The Desperate, Deceptive Measures Penny Stock Scammers Use to Dupe Investorshttp://www.fool.com/investing/general/2013/05/15/the-desperate-deceptive-measures-penny-stock-scamm.aspx Brian Richards
May 15, 2013
Goff (NASDAQOTCBB: GOFF), a social recruiting-company-turned-Colombian-gold miner, did not exist as an incorporated business before the summer of 2010 and did not trade as a public company until March 2013. Yet since its debut on the over-the-counter market, on average it has traded more shares each day than Apple or ExxonMobil.
Goff's rise and fall -- and massive trading volume -- reads like a playbook for how penny stock promoters hype a stock. Goff is not a viable company but a blank canvas, void of everything but press releases and false hope. Thus far in 2013, it has had wholesale changes in both strategy and ownership. It has not recorded a single dollar of revenue, ever -- which isn't abnormal for a shell company .
Investors, undeterred, uninformed, and trying to turn a quick buck, nonetheless lined up to buy the stock, to the delight of the penny stock promoters who had been pumping Goff several times a day across multiple sites.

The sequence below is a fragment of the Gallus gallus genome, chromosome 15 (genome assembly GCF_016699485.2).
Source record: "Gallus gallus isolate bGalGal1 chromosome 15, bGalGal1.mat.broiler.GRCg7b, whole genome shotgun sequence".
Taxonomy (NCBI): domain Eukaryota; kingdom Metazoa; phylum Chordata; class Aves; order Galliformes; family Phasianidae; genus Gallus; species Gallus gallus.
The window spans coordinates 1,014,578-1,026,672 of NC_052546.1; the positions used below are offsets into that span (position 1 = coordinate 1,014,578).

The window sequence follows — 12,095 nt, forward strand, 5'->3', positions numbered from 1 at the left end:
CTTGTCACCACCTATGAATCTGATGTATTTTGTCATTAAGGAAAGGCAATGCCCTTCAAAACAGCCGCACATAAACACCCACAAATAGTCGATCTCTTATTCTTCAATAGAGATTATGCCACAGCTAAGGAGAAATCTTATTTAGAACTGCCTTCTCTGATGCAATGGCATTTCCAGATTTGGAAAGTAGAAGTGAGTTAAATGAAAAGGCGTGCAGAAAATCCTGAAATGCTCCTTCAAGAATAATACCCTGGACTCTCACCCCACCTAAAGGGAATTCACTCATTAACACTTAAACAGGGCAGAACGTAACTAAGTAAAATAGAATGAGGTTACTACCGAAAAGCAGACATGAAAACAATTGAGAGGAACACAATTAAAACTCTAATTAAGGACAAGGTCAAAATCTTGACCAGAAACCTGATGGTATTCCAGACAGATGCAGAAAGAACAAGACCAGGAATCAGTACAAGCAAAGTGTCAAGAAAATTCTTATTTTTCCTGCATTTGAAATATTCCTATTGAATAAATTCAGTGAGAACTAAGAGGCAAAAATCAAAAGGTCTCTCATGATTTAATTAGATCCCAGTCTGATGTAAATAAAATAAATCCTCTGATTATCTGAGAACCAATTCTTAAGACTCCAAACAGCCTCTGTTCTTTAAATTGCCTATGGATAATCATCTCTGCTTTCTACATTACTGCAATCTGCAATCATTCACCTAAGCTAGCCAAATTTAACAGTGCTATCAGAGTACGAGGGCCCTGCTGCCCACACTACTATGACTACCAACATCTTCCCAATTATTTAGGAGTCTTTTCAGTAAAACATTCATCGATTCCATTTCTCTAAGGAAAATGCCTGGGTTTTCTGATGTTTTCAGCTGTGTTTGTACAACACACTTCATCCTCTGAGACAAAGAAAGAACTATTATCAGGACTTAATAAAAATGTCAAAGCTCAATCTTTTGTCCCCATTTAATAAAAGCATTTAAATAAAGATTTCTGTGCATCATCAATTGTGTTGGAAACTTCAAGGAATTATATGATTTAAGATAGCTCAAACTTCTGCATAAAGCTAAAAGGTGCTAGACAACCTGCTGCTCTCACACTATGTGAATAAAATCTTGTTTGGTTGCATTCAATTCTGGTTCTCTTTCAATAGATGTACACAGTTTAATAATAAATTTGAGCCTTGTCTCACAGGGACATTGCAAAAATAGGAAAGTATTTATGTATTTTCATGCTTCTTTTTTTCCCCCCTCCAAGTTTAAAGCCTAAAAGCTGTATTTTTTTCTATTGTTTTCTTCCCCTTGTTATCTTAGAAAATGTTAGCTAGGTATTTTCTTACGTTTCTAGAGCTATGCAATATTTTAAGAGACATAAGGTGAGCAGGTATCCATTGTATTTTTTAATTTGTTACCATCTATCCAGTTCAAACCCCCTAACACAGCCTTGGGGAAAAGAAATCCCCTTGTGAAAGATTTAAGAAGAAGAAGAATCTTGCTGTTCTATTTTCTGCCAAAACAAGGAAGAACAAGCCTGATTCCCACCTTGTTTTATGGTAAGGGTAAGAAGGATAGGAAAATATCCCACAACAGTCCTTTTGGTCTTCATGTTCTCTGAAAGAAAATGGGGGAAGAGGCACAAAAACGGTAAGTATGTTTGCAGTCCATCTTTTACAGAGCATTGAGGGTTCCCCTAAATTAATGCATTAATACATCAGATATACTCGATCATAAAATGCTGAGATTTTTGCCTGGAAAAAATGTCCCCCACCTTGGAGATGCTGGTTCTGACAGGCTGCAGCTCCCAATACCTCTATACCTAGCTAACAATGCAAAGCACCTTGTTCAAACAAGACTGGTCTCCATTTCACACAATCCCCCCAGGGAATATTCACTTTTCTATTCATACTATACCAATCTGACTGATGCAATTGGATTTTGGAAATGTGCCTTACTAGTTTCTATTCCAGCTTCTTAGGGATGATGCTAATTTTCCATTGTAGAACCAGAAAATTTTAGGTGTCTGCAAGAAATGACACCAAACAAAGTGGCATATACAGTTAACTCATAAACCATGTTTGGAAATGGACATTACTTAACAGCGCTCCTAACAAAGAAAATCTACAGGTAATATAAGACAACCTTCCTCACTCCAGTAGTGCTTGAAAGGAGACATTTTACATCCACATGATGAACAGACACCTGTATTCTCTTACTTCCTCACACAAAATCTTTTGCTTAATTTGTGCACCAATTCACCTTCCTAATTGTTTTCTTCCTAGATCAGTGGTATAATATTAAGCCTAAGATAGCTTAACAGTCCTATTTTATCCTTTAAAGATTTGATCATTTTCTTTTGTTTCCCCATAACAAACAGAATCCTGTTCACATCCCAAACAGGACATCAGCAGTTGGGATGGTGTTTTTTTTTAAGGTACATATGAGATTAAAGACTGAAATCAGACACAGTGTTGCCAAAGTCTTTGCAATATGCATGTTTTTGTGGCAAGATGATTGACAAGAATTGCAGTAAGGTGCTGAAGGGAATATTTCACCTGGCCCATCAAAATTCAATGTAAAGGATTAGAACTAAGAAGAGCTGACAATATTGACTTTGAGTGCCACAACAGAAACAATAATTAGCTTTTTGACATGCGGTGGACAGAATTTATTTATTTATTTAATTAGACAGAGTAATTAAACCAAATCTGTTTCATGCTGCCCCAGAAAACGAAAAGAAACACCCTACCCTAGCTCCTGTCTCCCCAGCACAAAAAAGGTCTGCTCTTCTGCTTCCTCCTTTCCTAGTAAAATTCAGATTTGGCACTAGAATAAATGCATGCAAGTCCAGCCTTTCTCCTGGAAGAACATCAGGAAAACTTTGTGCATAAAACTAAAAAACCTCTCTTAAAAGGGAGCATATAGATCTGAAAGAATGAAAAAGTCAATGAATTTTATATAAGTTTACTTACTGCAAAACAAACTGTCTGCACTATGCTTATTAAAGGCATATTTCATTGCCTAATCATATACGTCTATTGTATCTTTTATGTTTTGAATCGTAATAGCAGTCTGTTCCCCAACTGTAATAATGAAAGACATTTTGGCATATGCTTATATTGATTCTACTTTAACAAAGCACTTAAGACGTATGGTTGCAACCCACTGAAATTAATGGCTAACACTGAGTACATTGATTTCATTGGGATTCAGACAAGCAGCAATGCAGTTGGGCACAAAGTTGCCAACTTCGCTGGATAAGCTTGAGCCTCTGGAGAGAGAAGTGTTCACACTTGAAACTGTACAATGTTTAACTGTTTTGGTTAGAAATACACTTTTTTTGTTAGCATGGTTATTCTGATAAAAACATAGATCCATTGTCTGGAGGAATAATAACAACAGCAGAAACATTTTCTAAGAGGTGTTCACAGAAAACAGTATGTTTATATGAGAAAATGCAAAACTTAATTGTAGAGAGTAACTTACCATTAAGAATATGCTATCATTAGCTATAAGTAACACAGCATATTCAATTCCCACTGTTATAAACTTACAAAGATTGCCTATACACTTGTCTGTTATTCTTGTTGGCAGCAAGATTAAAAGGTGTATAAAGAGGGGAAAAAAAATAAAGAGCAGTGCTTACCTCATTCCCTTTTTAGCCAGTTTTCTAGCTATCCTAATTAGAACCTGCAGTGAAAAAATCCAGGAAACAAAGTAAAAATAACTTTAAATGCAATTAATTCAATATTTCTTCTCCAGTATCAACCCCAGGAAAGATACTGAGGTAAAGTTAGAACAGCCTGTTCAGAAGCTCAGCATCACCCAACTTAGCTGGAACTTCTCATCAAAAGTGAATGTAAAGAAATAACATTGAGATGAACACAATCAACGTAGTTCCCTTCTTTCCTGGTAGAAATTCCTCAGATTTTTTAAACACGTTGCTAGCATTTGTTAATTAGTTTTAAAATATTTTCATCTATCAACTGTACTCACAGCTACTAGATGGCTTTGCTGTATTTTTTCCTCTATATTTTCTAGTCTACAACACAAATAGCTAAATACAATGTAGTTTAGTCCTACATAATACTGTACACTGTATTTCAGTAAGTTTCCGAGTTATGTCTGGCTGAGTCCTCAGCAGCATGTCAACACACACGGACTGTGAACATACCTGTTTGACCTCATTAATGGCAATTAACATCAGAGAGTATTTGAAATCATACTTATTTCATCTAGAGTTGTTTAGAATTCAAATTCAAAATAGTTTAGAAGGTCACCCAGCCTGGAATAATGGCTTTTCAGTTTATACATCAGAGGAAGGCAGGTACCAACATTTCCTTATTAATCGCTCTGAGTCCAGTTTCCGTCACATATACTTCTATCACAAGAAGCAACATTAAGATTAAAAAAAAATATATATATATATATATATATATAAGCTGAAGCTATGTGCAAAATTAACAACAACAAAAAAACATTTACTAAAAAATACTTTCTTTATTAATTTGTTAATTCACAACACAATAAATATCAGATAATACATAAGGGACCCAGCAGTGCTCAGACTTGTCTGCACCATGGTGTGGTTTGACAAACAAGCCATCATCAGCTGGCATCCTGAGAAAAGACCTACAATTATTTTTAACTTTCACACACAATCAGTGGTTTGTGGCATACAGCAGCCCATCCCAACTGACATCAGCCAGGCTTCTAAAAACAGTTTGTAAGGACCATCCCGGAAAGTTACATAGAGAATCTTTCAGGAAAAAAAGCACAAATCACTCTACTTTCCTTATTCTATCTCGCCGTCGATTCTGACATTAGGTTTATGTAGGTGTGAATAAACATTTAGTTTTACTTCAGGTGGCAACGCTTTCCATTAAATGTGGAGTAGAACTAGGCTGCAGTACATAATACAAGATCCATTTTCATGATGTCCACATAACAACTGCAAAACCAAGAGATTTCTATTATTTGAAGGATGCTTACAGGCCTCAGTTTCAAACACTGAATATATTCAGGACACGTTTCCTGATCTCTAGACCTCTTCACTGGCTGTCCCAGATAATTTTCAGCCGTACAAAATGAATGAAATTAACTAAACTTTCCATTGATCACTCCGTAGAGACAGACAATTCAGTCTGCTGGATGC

With Goff shares now at $0.02 a share -- down from an all-time intraday high of $0.65 -- let's look at how the scammers run their scam.
Blogs and bribes
A person calling himself "John O'Connell," purportedly representing "Investor Associates, LLC," contacted the blogger via LinkedIn. O'Connell offered "four-figure" compensation to write a positive article about the company -- and when our blogger declined the offer, O'Connell even offered to write it for him, if the blogger would simply post under his own byline.
The blogger still declined, and immediately thereafter brought it to our attention. When I spoke with O'Connell by phone, he told me he had only reached out to two people, neither one taking him up on the offer. He ceased such blogger outreach once realizing it was against Fool rules, he said.